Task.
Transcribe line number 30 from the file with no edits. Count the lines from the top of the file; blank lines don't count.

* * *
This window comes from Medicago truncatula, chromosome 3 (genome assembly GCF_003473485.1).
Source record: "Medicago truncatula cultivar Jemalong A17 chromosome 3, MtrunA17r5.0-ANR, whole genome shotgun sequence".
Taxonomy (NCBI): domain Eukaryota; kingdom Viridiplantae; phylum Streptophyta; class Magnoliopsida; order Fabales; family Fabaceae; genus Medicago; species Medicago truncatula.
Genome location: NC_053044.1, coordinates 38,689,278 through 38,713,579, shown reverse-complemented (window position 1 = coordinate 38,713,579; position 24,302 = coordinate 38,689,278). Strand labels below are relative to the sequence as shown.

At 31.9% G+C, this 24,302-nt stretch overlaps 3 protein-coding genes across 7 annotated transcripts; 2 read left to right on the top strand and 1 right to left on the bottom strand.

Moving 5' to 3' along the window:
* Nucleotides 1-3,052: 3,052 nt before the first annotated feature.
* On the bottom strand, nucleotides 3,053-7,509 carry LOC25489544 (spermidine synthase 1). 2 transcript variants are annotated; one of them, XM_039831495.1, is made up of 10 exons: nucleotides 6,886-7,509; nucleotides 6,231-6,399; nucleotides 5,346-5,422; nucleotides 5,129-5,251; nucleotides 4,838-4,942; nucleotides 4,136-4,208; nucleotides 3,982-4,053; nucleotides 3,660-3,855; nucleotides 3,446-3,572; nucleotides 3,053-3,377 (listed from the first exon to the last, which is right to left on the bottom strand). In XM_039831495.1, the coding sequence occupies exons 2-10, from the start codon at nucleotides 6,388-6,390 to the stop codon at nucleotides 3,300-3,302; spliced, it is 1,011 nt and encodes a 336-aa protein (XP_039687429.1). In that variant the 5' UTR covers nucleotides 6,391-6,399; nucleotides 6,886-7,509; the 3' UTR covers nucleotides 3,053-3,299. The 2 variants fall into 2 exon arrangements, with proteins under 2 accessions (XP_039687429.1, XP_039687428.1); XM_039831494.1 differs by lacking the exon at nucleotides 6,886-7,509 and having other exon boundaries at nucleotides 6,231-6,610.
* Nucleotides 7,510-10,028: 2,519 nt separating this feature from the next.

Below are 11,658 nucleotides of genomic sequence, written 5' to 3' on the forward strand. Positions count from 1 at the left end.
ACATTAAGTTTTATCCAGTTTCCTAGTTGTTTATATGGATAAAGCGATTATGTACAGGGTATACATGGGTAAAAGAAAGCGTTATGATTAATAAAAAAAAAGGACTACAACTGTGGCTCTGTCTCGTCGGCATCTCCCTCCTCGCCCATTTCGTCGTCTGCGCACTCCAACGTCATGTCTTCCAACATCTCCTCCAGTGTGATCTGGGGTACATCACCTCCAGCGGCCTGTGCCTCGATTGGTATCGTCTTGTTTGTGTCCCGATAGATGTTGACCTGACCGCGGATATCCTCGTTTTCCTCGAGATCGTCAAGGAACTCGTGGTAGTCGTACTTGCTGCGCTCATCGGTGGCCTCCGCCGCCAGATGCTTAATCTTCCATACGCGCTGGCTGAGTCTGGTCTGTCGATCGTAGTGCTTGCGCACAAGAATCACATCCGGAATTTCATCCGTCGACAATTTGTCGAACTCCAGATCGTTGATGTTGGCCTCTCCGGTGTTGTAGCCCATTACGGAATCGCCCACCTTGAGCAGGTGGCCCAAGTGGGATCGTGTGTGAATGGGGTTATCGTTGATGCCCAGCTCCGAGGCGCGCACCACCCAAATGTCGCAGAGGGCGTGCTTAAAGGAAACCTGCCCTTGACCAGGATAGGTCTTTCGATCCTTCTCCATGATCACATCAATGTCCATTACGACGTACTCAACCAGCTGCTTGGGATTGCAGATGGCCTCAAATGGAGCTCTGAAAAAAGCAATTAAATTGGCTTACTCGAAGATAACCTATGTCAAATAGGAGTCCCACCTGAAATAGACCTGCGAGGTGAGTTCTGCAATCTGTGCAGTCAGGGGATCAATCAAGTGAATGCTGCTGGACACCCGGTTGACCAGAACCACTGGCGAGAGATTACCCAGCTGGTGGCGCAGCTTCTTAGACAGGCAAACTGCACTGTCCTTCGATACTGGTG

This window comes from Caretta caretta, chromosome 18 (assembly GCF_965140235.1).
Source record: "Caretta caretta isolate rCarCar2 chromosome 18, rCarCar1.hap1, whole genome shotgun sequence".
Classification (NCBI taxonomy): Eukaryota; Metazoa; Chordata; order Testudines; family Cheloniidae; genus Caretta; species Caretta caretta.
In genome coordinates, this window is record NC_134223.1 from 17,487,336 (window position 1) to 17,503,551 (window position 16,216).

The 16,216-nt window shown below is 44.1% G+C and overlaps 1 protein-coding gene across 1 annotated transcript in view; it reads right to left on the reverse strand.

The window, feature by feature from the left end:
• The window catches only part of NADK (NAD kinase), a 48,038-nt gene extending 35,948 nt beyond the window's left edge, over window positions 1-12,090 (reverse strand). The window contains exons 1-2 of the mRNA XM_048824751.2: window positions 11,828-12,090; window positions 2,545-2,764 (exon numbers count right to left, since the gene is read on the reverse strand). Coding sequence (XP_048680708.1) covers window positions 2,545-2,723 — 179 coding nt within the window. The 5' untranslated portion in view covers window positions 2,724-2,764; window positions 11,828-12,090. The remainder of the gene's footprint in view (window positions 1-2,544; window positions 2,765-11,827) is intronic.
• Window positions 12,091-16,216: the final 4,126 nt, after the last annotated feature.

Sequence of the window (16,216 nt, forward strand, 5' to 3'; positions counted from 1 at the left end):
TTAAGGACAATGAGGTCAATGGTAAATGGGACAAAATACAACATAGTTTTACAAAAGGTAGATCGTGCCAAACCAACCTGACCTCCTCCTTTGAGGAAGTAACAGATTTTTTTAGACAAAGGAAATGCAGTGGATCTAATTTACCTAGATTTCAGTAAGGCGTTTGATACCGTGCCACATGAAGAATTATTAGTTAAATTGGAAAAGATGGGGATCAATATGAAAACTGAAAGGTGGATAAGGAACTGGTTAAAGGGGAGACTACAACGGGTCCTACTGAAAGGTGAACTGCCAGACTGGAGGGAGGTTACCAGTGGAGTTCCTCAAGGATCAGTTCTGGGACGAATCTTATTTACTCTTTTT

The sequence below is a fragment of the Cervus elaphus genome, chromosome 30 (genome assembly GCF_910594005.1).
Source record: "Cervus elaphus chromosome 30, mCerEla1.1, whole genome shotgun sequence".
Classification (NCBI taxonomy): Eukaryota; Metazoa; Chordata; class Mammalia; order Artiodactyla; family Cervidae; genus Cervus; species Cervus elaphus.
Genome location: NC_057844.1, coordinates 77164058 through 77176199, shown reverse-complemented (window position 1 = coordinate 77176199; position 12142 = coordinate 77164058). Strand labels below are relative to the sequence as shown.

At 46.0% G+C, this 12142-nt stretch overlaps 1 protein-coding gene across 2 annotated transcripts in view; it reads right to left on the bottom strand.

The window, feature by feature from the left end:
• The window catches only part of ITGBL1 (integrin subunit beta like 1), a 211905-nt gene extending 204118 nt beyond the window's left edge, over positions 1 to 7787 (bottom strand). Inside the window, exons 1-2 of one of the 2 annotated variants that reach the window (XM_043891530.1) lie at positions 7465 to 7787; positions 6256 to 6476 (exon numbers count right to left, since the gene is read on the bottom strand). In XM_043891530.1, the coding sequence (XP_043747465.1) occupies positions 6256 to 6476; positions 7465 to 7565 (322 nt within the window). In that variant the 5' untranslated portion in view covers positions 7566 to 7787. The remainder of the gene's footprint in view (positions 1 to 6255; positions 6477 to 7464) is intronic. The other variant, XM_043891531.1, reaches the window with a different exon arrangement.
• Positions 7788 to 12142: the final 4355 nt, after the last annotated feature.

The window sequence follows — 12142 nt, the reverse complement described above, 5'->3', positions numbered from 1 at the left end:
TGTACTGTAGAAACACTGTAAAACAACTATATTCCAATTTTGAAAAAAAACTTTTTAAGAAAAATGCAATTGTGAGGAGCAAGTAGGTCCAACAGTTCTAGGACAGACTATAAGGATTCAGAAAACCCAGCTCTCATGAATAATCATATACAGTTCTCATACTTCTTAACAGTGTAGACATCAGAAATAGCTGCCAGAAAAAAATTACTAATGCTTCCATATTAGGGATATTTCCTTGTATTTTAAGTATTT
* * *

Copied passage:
The window sequence follows — 12142 nt, the reverse complement described above, 5'->3', positions numbered from 1 at the left end: